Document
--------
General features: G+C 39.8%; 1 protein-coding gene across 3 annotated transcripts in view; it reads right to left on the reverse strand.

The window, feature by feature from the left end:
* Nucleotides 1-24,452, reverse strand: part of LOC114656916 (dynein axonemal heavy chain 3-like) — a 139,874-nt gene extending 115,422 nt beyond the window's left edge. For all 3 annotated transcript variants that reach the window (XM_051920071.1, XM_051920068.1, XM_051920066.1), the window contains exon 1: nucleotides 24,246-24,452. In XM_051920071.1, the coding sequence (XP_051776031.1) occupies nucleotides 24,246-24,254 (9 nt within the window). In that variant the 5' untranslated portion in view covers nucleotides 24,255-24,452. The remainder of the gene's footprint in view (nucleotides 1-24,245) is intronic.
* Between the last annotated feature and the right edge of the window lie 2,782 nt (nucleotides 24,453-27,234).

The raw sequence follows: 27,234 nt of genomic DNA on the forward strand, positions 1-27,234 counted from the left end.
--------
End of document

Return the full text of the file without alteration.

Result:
General features: G+C 39.8%; 1 protein-coding gene across 3 annotated transcripts in view; it reads right to left on the reverse strand.

The window, feature by feature from the left end:
* Nucleotides 1-24,452, reverse strand: part of LOC114656916 (dynein axonemal heavy chain 3-like) — a 139,874-nt gene extending 115,422 nt beyond the window's left edge. For all 3 annotated transcript variants that reach the window (XM_051920071.1, XM_051920068.1, XM_051920066.1), the window contains exon 1: nucleotides 24,246-24,452. In XM_051920071.1, the coding sequence (XP_051776031.1) occupies nucleotides 24,246-24,254 (9 nt within the window). In that variant the 5' untranslated portion in view covers nucleotides 24,255-24,452. The remainder of the gene's footprint in view (nucleotides 1-24,245) is intronic.
* Between the last annotated feature and the right edge of the window lie 2,782 nt (nucleotides 24,453-27,234).

The raw sequence follows: 27,234 nt of genomic DNA on the forward strand, positions 1-27,234 counted from the left end.